How the Chinese recruited former US military personnel to give up secrets

In short, Chinese agents posted jobs for a fake consulting firm. They looked for applicants with the “right skills” and knowledge they wanted who were not able to find good employment after their service in the military or government contracting. They were hired and offered fat pay to write reports for said fake consulting firm.

In short, this is why veterans need to be taken care of and be put at the front of the line in hiring.

Aerial refueling of F-35 Lightning II Joint Strike Fighters at Eglin AFB, Fla.
U.S. Air Force F-35A Lightning II Joint Strike Fighters from the 58th Fighter Squadron, 33rd Fighter Wing, Eglin AFB, Fla. perform an aerial refueling mission with a KC-135 Stratotanker from the 336th Air Refueling Squadron from March ARB, Calif., May 14, 2013 off the coast of Northwest Florida. The 33rd Fighter Wing is a joint graduate flying and maintenance training wing that trains Air Force, Marine, Navy and international partner operators and maintainers of the F-35 Lightning II. (U.S. Air Force photo by Master Sgt. Donald R. Allen/Released)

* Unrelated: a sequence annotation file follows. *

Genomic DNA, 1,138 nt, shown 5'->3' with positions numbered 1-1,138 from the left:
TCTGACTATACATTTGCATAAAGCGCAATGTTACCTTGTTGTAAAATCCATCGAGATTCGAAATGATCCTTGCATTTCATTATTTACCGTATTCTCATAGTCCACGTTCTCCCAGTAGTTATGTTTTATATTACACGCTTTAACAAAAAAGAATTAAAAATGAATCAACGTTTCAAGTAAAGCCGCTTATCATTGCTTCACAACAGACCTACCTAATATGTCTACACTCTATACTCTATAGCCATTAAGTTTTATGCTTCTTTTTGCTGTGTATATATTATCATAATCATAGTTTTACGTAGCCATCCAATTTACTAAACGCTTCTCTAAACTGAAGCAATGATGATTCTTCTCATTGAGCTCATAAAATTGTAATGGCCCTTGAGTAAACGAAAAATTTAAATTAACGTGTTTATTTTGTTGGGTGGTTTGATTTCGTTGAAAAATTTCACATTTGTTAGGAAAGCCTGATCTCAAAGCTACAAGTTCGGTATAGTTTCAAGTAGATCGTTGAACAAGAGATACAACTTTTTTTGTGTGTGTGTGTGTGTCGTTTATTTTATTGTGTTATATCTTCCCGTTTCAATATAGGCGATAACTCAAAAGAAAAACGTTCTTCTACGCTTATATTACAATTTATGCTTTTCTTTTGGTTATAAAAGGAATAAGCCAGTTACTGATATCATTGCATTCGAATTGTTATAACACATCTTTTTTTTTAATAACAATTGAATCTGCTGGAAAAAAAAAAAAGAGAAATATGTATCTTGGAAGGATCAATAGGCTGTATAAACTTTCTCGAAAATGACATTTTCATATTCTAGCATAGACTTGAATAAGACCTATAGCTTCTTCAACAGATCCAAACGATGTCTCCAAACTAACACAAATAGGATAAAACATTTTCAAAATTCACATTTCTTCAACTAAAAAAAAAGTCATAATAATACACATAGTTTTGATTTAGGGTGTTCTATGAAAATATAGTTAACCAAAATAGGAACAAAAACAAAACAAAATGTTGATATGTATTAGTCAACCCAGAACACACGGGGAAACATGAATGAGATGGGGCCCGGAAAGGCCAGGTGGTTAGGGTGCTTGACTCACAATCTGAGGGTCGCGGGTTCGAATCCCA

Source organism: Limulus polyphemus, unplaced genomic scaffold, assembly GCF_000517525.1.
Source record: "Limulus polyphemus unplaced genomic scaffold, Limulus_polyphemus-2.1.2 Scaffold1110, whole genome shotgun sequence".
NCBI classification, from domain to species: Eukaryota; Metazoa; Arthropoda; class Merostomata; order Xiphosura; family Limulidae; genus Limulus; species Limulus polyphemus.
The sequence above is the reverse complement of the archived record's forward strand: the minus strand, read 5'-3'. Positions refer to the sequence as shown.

The Epoch Times:

Under the directive of Chinese intelligence operatives, Yeo created a fake consulting company using the name of a prominent U.S. firm that engages in government relations, the court document said. He then posted listings on a job search website, and received more than 400 resumes. Around 90 percent of these resumes were from U.S. military and government officers with security clearances.

He also used a professional career-focused networking site to spot target individuals, checking the site on a near-daily basis, according to the court document. The Chinese agents also directed him to especially seek out those who had financial difficulties and job dissatisfaction.

Through the networking website, Yeo recruited a U.S. Air Force employee working on the F-35B military aircraft and obtained intelligence about the “geopolitical implications” of an aircraft deal with Japan.

Yeo also managed to build rapport with a U.S. Army officer who responded to his job posting. The officer, who confided in Yeo about being traumatized during military tours in Afghanistan, later drafted reports about the impact on China following the United States’ withdrawal of troops from Afghanistan, for which Yeo paid him around $2,000. Yeo told the officer the report was for clients in South Korea and other Asian countries.


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